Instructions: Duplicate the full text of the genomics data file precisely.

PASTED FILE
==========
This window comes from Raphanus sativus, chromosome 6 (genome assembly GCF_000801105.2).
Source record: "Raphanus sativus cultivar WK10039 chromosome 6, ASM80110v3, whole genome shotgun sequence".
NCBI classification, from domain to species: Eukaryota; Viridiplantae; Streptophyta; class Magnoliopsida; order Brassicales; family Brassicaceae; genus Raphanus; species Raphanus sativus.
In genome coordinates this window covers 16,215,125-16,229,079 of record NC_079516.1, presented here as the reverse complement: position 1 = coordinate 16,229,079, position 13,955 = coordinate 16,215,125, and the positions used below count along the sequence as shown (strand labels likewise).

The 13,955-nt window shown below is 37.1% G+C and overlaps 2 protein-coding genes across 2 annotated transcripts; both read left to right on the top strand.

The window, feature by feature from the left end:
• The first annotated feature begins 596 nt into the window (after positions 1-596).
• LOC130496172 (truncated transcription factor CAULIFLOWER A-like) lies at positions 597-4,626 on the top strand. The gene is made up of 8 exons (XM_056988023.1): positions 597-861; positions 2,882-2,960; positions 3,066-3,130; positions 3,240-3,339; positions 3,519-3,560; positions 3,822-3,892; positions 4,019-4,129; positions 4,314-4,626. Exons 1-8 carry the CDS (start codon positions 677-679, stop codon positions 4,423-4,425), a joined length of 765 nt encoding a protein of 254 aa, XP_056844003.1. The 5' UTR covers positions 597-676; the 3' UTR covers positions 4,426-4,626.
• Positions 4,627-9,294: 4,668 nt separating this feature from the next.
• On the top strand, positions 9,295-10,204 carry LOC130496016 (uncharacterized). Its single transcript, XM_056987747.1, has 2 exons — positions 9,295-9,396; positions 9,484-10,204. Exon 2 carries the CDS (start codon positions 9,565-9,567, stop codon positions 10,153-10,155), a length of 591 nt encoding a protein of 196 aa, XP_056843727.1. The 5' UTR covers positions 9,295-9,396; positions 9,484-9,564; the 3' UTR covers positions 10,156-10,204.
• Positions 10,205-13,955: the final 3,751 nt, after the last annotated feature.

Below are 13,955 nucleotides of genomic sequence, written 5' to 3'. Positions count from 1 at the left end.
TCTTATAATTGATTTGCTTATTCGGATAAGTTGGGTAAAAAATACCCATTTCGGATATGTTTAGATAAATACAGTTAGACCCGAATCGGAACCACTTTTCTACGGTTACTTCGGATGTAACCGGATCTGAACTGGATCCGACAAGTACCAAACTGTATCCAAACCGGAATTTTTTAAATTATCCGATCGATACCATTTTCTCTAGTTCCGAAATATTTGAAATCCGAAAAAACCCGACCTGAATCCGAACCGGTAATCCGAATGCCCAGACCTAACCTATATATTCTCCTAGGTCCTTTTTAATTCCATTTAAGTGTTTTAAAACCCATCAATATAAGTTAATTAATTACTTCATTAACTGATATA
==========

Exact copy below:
This window comes from Raphanus sativus, chromosome 6 (genome assembly GCF_000801105.2).
Source record: "Raphanus sativus cultivar WK10039 chromosome 6, ASM80110v3, whole genome shotgun sequence".
NCBI classification, from domain to species: Eukaryota; Viridiplantae; Streptophyta; class Magnoliopsida; order Brassicales; family Brassicaceae; genus Raphanus; species Raphanus sativus.
In genome coordinates this window covers 16,215,125-16,229,079 of record NC_079516.1, presented here as the reverse complement: position 1 = coordinate 16,229,079, position 13,955 = coordinate 16,215,125, and the positions used below count along the sequence as shown (strand labels likewise).

The 13,955-nt window shown below is 37.1% G+C and overlaps 2 protein-coding genes across 2 annotated transcripts; both read left to right on the top strand.

The window, feature by feature from the left end:
• The first annotated feature begins 596 nt into the window (after positions 1-596).
• LOC130496172 (truncated transcription factor CAULIFLOWER A-like) lies at positions 597-4,626 on the top strand. The gene is made up of 8 exons (XM_056988023.1): positions 597-861; positions 2,882-2,960; positions 3,066-3,130; positions 3,240-3,339; positions 3,519-3,560; positions 3,822-3,892; positions 4,019-4,129; positions 4,314-4,626. Exons 1-8 carry the CDS (start codon positions 677-679, stop codon positions 4,423-4,425), a joined length of 765 nt encoding a protein of 254 aa, XP_056844003.1. The 5' UTR covers positions 597-676; the 3' UTR covers positions 4,426-4,626.
• Positions 4,627-9,294: 4,668 nt separating this feature from the next.
• On the top strand, positions 9,295-10,204 carry LOC130496016 (uncharacterized). Its single transcript, XM_056987747.1, has 2 exons — positions 9,295-9,396; positions 9,484-10,204. Exon 2 carries the CDS (start codon positions 9,565-9,567, stop codon positions 10,153-10,155), a length of 591 nt encoding a protein of 196 aa, XP_056843727.1. The 5' UTR covers positions 9,295-9,396; positions 9,484-9,564; the 3' UTR covers positions 10,156-10,204.
• Positions 10,205-13,955: the final 3,751 nt, after the last annotated feature.

Below are 13,955 nucleotides of genomic sequence, written 5' to 3'. Positions count from 1 at the left end.
TCTTATAATTGATTTGCTTATTCGGATAAGTTGGGTAAAAAATACCCATTTCGGATATGTTTAGATAAATACAGTTAGACCCGAATCGGAACCACTTTTCTACGGTTACTTCGGATGTAACCGGATCTGAACTGGATCCGACAAGTACCAAACTGTATCCAAACCGGAATTTTTTAAATTATCCGATCGATACCATTTTCTCTAGTTCCGAAATATTTGAAATCCGAAAAAACCCGACCTGAATCCGAACCGGTAATCCGAATGCCCAGACCTAACCTATATATTCTCCTAGGTCCTTTTTAATTCCATTTAAGTGTTTTAAAACCCATCAATATAAGTTAATTAATTACTTCATTAACTGATATA